Two traders sued for ‘spoofing’ on gold and silver futures – (Live Mint)

RCM:

Takeaways From RCM’s Alts Conference – (Attain Alternatives Blog)

Podcast: The Many Avenues of RCM Alternatives – (Attain Alternatives Blog)

Takeaways From RCM’s Alts Conference

For it being a Tuesday, Cinco de Mayo, and a foggy day in Chicago;  we had a great turnout yesterday for a quick event on Alternative Investments. A big shout out to Mike Cavanaugh (@CavyChi) for moderating the event, and adding some humor along the way.  For those who didn’t make it to the event, here’s a brief recap via our live tweeting of the event.

P.S. — If you’re interested in learning how they trade, their investment philosophy, and standard performance numbers, you can sign up here.

 

 

 

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Managed Futures April Performance

In a month where the tip-top managers like Winton post its worst month since 2008 (-4%) and AQR’s Managed Futures Managed Futures Fund was down -3.21%, it isn’t shocking that the 4 Managed Futures indices we track were down an average -2.03% in April {Past performance is not necessarily indicative of future results}.

Some of this might be attested to the rally in crude when many managers were still short, or not in the market at all. Metals remained choppy while there were trend reversals in long bond and long dollar / short foreign currency trends. These trend reversals might actually create new opportunities for trend followers in the future if they persist. That’s the true question. Will crude move back to 100? Will bonds continue to fall, and will the U.S. Dollar rebound or return to the 80 range? Only time will tell. We just hope any of these trends stay long enough for Managed Futures strategies to capture them.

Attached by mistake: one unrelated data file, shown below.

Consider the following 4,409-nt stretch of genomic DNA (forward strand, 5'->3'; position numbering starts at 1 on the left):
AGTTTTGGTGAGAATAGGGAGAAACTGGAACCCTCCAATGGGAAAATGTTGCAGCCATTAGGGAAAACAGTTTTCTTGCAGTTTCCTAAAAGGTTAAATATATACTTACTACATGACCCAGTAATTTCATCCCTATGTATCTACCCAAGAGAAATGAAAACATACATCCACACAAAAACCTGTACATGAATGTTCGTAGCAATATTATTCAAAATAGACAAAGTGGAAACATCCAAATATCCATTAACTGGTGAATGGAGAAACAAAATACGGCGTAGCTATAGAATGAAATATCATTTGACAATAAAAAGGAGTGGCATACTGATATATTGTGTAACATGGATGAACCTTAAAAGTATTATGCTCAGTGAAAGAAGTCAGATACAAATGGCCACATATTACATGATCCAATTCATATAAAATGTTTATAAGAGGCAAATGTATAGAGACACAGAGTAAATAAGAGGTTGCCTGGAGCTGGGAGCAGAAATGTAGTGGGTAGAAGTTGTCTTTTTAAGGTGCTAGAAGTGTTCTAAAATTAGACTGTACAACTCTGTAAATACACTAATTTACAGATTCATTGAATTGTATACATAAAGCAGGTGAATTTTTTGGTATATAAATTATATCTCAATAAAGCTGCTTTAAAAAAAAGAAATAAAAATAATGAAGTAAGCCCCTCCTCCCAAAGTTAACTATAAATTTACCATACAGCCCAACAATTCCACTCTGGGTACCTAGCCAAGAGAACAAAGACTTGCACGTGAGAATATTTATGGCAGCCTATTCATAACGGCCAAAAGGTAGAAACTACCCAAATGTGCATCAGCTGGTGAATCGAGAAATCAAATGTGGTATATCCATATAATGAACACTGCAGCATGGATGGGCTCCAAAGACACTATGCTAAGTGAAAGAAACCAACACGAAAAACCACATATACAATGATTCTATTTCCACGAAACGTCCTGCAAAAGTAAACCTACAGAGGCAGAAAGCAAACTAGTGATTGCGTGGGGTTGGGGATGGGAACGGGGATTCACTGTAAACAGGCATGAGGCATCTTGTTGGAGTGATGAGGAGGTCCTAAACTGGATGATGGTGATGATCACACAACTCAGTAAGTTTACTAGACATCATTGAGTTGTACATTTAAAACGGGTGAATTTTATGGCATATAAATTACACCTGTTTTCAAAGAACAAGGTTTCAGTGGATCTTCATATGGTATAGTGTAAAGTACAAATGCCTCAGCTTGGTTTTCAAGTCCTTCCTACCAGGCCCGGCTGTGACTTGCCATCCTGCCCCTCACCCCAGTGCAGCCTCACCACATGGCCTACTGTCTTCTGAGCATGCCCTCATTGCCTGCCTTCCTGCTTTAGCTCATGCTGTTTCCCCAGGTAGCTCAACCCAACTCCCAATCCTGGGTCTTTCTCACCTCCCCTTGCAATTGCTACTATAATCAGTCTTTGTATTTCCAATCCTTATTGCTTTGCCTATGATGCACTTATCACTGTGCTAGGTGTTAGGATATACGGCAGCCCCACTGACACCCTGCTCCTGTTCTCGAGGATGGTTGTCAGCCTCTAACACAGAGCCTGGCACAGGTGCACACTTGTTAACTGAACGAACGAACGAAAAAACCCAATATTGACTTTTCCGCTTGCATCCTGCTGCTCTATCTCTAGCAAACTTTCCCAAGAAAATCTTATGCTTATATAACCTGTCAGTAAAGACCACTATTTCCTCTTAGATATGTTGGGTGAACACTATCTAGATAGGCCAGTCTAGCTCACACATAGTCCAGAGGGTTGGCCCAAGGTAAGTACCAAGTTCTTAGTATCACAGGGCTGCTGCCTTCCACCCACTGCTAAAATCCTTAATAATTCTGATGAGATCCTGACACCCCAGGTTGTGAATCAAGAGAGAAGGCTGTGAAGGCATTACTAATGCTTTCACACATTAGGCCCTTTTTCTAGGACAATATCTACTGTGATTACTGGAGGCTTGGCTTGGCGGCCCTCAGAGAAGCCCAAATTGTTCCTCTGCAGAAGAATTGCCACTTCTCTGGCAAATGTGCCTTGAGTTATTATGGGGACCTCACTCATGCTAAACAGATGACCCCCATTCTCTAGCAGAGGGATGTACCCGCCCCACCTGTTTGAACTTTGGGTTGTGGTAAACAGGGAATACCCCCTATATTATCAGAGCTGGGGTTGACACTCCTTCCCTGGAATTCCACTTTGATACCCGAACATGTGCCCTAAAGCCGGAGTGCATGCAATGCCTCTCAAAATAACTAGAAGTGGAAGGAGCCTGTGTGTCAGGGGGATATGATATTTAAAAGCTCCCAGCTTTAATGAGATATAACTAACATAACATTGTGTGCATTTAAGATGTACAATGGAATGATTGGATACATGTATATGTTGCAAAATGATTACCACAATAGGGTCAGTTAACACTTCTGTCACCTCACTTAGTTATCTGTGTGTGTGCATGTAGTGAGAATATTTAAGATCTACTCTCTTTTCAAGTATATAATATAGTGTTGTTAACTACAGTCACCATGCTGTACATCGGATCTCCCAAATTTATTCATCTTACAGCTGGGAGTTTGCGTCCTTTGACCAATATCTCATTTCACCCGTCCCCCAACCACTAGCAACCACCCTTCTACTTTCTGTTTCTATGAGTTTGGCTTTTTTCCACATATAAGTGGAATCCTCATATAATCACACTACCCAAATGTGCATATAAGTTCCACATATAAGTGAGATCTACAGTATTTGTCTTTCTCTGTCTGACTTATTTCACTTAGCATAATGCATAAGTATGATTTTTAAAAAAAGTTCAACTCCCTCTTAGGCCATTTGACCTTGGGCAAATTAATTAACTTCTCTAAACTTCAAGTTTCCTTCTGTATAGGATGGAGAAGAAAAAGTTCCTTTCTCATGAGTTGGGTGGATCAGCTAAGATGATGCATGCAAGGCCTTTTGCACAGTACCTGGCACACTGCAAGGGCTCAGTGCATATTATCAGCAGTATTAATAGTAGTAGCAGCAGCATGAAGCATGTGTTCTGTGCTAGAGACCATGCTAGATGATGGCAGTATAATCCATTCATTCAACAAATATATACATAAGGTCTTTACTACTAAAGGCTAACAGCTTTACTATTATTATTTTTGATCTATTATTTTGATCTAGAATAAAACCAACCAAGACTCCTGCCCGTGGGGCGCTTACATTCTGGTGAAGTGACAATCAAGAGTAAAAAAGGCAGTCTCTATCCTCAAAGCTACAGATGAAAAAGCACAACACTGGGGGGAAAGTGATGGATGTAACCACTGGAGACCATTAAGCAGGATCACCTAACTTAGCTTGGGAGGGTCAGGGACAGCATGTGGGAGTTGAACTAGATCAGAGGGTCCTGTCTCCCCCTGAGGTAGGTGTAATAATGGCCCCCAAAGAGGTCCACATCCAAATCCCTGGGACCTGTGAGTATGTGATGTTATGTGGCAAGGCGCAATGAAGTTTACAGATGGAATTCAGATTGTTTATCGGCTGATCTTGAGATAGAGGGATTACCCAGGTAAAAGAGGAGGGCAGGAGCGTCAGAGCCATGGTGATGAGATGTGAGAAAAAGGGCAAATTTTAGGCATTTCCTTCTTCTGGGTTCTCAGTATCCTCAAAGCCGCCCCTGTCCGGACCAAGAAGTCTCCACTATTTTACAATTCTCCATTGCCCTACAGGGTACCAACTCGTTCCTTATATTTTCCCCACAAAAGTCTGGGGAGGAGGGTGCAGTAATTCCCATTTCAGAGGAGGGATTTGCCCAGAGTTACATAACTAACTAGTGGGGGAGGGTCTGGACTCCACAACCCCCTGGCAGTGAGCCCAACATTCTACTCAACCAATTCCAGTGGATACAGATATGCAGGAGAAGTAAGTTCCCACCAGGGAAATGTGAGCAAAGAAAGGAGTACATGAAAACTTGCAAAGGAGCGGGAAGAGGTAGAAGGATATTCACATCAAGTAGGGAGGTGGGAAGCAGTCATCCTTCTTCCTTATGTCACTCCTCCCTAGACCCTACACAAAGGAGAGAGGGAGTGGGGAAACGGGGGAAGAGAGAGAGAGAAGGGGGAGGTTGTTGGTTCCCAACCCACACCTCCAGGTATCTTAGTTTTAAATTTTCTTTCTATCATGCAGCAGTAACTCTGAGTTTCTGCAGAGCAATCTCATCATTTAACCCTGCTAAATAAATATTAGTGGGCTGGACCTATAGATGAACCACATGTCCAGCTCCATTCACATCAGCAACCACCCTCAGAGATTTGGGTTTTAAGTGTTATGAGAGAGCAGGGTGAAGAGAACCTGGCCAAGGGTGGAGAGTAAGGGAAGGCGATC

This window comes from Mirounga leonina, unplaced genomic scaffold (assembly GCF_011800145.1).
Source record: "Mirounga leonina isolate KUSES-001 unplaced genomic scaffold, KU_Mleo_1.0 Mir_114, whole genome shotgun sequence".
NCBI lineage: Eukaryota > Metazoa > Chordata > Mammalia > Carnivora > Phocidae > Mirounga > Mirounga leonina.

Managed Futures Indices Performance(Disclaimer: Past performance is not necessarily indicative of future results)
(Barclayhedge CTA Index: 34% of funds reporting)

P.S. –Attain’s Family of Alternative Funds performance will be posted shortly. To get monthly performance and research updates on the family of funds, sign up here.

 

Podcast: The Many Avenues of RCM Alternatives

Where is the combined Attain/RCM headed? Founder and CEO Bobby Schwartz sat down with Options Insider recently for a quick podcast (radio) recording. Here’s your chance to see how we’re helping the funds and managers who utilize RCM’s services from the horse’s mouth:

Options Insider

Here’s the link to the Options Insider Radio.

Here’s the direct link to the MP3.